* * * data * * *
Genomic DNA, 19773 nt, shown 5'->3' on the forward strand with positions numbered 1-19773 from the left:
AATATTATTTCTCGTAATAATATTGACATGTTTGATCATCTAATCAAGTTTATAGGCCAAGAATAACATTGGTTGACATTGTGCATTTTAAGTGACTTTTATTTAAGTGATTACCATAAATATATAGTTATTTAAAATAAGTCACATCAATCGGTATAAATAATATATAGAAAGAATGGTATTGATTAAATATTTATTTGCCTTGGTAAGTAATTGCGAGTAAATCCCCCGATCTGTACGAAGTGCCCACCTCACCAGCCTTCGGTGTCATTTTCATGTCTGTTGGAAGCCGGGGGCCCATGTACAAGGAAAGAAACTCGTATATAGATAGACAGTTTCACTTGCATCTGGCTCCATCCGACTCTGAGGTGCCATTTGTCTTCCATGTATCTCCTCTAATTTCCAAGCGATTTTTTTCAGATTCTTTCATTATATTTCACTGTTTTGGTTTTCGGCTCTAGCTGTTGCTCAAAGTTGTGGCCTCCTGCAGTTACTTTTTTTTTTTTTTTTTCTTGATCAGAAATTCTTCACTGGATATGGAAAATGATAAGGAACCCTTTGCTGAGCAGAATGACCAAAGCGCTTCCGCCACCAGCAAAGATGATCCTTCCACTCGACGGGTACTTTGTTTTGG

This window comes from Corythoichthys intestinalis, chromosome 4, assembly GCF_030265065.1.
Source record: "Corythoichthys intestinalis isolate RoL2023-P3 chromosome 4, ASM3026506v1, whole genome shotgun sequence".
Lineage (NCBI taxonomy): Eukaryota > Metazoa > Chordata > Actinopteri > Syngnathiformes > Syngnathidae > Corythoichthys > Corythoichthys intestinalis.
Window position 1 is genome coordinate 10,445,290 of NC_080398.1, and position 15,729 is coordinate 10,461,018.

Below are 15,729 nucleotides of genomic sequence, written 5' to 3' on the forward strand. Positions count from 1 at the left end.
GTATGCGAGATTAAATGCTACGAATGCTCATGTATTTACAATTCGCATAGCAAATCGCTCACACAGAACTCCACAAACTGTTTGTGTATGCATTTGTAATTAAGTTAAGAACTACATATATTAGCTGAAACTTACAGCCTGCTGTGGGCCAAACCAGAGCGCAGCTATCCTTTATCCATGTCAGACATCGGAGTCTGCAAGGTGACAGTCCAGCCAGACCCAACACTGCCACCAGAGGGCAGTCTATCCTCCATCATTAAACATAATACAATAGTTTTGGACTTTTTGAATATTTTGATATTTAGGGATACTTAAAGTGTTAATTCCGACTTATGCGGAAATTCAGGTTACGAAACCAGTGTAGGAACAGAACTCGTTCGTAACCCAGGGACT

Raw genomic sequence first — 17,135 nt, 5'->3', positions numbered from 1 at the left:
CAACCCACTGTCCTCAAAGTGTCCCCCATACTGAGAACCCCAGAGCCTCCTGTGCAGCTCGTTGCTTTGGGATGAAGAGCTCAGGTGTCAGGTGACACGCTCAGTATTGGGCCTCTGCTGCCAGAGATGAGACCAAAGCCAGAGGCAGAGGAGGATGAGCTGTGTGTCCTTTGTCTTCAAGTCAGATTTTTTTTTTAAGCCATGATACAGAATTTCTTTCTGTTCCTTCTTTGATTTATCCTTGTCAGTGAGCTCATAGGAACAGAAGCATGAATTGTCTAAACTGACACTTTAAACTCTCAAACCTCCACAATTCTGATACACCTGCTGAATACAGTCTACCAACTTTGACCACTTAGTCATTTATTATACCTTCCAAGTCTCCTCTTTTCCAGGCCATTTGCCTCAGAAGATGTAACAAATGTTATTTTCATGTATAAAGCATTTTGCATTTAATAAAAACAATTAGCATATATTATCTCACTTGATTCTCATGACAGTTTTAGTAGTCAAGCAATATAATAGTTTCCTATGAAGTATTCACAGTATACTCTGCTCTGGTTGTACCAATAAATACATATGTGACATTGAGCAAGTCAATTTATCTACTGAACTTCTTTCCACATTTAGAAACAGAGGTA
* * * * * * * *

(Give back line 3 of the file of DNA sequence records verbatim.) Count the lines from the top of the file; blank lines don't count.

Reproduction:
This window comes from Corythoichthys intestinalis, chromosome 4, assembly GCF_030265065.1.